Playing It Cool: My First-Hand Experience with a Freezer Full of Meat during an Extended Power Outage

One reason people may be reluctant to buy in bulk is the fear that if the power goes out and their freezer stops running, they’ll lose all that food (and money). When doing the research for There’s a Cow in My Freezer, I’d read that, if kept closed, a reasonably full chest freezer should keep its contents frozen for at least 48–72 hours. It sounded reassuring on paper, but last month I got to see if that’s actually how things work in the real world.

Why chest freezers stay colder longer

A standard refrigerator freezer will keep food frozen for 24–48 hours, depending on how full it is. But standalone chest freezers can keep their contents frozen for quite a bit longer. They have two key advantages:

1) Their top-loading design is superior to the front-loading design of fridge freezers or upright freezers when it comes to keeping cold air in.

2) They tend to operate at a lower temperature than fridge freezers. A fridge freezer is usually set to about 0° F, give or take a few degrees. Chest freezers, on the other hand, often sit at about -5° F to -10° F. This lower temperature buys some extra time when the power goes out.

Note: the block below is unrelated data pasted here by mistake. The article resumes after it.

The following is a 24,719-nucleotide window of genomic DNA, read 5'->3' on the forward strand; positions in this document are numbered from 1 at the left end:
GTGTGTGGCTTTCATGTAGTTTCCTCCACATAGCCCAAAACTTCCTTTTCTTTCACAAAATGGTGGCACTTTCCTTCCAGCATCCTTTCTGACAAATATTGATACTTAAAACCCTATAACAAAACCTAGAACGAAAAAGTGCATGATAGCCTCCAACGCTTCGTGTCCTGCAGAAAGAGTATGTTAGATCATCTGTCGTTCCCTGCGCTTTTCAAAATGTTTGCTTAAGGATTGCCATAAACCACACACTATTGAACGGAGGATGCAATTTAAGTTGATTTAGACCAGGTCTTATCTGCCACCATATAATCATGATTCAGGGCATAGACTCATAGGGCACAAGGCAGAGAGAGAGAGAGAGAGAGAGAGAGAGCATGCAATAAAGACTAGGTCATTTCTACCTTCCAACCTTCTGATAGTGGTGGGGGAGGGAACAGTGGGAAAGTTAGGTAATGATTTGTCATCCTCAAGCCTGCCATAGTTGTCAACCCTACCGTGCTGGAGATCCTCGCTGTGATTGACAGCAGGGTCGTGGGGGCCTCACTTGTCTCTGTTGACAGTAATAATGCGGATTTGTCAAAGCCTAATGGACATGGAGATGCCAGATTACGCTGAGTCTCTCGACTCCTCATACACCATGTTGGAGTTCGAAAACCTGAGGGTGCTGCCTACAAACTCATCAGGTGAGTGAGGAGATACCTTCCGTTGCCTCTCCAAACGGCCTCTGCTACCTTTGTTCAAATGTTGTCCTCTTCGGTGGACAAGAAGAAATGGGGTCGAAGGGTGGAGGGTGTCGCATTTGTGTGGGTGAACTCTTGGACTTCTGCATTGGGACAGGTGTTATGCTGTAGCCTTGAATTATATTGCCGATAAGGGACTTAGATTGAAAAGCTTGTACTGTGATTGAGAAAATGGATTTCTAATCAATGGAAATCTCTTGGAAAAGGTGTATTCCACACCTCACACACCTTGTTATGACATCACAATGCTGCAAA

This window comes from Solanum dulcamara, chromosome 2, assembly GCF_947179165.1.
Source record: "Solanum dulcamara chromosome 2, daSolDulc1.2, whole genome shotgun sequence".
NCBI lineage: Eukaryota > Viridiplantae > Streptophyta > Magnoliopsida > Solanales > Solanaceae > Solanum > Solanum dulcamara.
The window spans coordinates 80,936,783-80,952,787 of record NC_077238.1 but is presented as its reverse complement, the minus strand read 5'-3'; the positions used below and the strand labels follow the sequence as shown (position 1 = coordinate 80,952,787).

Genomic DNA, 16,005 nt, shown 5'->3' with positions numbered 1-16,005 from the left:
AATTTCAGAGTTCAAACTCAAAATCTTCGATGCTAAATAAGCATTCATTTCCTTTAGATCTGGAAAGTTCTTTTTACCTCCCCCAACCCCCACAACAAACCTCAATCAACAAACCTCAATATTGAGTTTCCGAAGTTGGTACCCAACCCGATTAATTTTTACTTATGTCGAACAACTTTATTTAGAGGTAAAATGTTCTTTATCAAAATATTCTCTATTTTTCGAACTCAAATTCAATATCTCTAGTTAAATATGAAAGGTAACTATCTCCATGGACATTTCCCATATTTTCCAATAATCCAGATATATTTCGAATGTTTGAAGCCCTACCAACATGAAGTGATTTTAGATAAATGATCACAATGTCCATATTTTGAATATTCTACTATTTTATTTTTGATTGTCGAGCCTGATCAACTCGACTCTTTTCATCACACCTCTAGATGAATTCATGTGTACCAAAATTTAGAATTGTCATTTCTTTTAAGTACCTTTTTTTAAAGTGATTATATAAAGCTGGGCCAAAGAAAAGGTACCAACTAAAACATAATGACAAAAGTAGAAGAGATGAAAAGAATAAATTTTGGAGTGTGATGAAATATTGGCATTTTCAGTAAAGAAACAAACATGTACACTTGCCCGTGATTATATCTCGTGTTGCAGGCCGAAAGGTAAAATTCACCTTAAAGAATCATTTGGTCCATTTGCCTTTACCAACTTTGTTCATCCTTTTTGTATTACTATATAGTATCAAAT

In addition, if you own a chest freezer because you buy meat in bulk, it’s important to know that those solid hunks of meat will stay frozen longer than, say, a package of frozen veggies or baked goods. A chest freezer should keep its contents frozen a minimum of 48–72 hours, although that can vary based on how full it is and the ambient temperature.


What to do if the power goes out

During an outage that you either know or suspect will last more than a few hours, it’s important to keep your chest freezer closed. This prevents the chilled air from escaping. The only time you should open the freezer is to put in dry ice. Personally, I wouldn’t bother opening it to add regular ice unless the outage has exceeded 72 hours and you can’t get any dry ice. You should also cover the freezer with blankets to help insulate it. (Be sure to either unplug the freezer or keep a close eye on the power, because once a freezer covered in blankets starts running again, it can’t dissipate its heat and will quickly become a fire hazard.) If you can, keep the garage, basement, or other room in which the freezer resides as cold as possible.


My experience